Lawn mower problems are often connected to the gas used to run the small powered machine. There’s a quick fix to keep your lawn mower running.
Lawn mower repair problems
Repair companies are booming with business as consumers walk in befuddled as to why their mower don’t start. It has to do with what’s in our gas. Gas now has up to 10% ethanol in it. Perhaps you’ve seen the sticker at the gas pump warning you. It may not mean much to car drivers, but it does if you’re putting that ethanol gas in a small engine like a lawnmower. Ethanol gas damages lawnmowers if you’re not careful.
Small engines like lawn mowers and chain saws can’t handle the ethanol. The corn-derivative draws moisture, and with time the water droplets clog the lines in your mower and cause rust on your carburetor. This doesn’t take long to happen.
Ethanol gas damages lawn mowers
You should only leave gas in your machines for two months at the longest, and that’s if you use a factory recommended stabilizer. Otherwise, the ethanol in the gas can cause problems.
Toro, a leading lawn mower manufacturer, recommends you only buy enough fuel for 30 days. They point out that the gas deteriorates over time leaving behind brown, gummy deposits. Those deposits eventually plug your lawn mower parts. That’s a problem regardless of fuel type.
If you use gas with 10% ethanol, which is standard, you’ll have more problems. Ethanol gas damages lawnmowers. Here’s why. Toro points out that the ethanol fuel absorbs water from the atmosphere causing the corrosion.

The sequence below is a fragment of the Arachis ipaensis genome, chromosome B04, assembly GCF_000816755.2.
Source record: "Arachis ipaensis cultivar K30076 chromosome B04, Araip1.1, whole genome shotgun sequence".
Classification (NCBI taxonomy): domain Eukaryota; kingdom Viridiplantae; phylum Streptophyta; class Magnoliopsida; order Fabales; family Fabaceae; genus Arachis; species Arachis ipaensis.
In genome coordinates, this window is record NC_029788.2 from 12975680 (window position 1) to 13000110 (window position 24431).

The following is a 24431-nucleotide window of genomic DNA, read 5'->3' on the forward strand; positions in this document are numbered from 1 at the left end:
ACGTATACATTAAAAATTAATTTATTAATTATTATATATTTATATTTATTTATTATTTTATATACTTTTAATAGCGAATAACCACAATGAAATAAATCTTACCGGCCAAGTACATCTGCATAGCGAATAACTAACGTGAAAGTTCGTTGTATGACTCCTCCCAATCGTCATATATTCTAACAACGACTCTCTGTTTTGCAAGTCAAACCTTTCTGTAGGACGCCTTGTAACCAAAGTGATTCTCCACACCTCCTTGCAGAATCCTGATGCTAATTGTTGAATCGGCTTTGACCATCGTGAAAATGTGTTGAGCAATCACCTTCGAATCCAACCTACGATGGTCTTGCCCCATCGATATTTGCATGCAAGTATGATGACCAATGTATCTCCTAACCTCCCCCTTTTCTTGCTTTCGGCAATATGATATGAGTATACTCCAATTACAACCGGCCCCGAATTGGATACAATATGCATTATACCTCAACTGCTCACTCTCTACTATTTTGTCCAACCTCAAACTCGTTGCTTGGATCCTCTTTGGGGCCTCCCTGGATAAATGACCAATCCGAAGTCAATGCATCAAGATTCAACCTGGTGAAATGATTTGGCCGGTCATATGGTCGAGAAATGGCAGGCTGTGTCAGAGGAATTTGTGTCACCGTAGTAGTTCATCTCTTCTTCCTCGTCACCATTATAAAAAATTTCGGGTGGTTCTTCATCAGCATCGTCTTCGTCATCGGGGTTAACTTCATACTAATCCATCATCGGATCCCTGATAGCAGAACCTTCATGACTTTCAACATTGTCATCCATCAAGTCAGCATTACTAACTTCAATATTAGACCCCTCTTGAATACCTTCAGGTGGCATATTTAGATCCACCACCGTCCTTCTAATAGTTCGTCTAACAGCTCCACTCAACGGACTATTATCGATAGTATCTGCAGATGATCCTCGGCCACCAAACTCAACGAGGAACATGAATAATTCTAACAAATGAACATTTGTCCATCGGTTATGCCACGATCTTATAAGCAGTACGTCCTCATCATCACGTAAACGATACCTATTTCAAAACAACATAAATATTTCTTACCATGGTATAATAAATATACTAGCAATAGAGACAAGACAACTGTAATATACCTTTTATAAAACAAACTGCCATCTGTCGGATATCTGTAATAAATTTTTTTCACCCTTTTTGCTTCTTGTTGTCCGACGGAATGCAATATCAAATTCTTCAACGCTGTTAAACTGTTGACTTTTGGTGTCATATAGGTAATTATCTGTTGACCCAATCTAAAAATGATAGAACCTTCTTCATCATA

If you use a stabilizer, add it to the gas the day you buy it. Don’t wait. According to Toro, the stabilizer works by reducing the evaporation rate.
If you don’t take precautions when you buy and add the fuel to your lawn mower, the repairs will cost you. Sometimes the repair bill is almost as much as buying a new mower.
3 lawn mower storage tips
Since ethanol gas can damage a lawn mower, there are steps you should take before winter to make sure your mower is running next spring:
- Drain the gas completely before storing it for the season.
- Buy ethanol free gas like MotoMix or Pre-blended fuel
- Rotate gas every two months during months of use
Pre-blened fuel and MotoMix are more expensive than regular gas, but they will save you hundreds in repair bills if you are not in the habit of rotating gas frequently.
This problem is likely only going to get worse. The EPA wants to allow up to 15% ethanol as their studies show many cars can safely use it. There are many critics of adding that much ethanol to gas, but it’s a sign that this issue is not going away.
**All opinions in this post are my own. However, this post may include affiliate links.